Then along came the crossbow, presenting the first material threat to the battlefield superiority of the armored knight. Its short compound bow, made of layered wood, bone, and horn, could propel a short thick arrow (or “quarrel”) at a speed that would penetrate light armor. Thus the armored warrior, the aristocrat in war or peace, could be killed by an opponent he could not get his hands on – worse, an opponent from the lower classes. It wasn’t fair, and if it wasn’t fair to the lords, it probably was not in keeping with God’s will. A pope went so far as to ban the use of the crossbow by Christians, but the ban had no noticeable effect. Bans on weapons never work because they are always accompanied by the unspoken caveat, “We wont use it unless we absolutely must in order to win.”
John J. Robinson – Born in Blood
[At the time the crossbow evened the battlefield much like modern firearms level the game of self-defense. That unspoken caveat also comes back around to have an advantage over your enemy, or prey depending the view being war or criminal activity. Every criminal wants to win and even the gun grabbers admit that criminals can follow that unspoken caveat and have a right to arms.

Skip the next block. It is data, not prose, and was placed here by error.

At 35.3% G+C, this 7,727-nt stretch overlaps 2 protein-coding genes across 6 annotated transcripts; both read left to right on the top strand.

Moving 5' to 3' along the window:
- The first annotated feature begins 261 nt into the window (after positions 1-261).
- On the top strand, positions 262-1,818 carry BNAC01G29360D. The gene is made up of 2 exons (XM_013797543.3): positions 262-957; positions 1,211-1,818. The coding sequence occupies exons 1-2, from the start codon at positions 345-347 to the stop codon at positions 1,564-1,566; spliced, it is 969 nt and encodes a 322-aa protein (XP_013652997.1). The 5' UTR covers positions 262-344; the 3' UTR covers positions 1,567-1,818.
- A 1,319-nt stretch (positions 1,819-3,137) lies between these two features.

Who needs guns then? Well, hunters need guns for the sport. Some people need guns for their profession– law enforcement, security guards, people who transport cash from businesses to banks, etc., gang members, drug cartels, felons, robbers and those who, without a gun, could not do their jobs.
Remember gun control has absolutely nothing to with stopping violence, protecting people, but everything to do with control. That has been the role of weapons prohibition always, even back to the middle ages. The church attempted to limit arms to protect nobility. You can’t say no to someone who can trample you with a horse you can’t stop, who you can’t effectively fight. Those who want your guns, want you disarmed so they can tell you what to do without fear of you defending yourself. -B]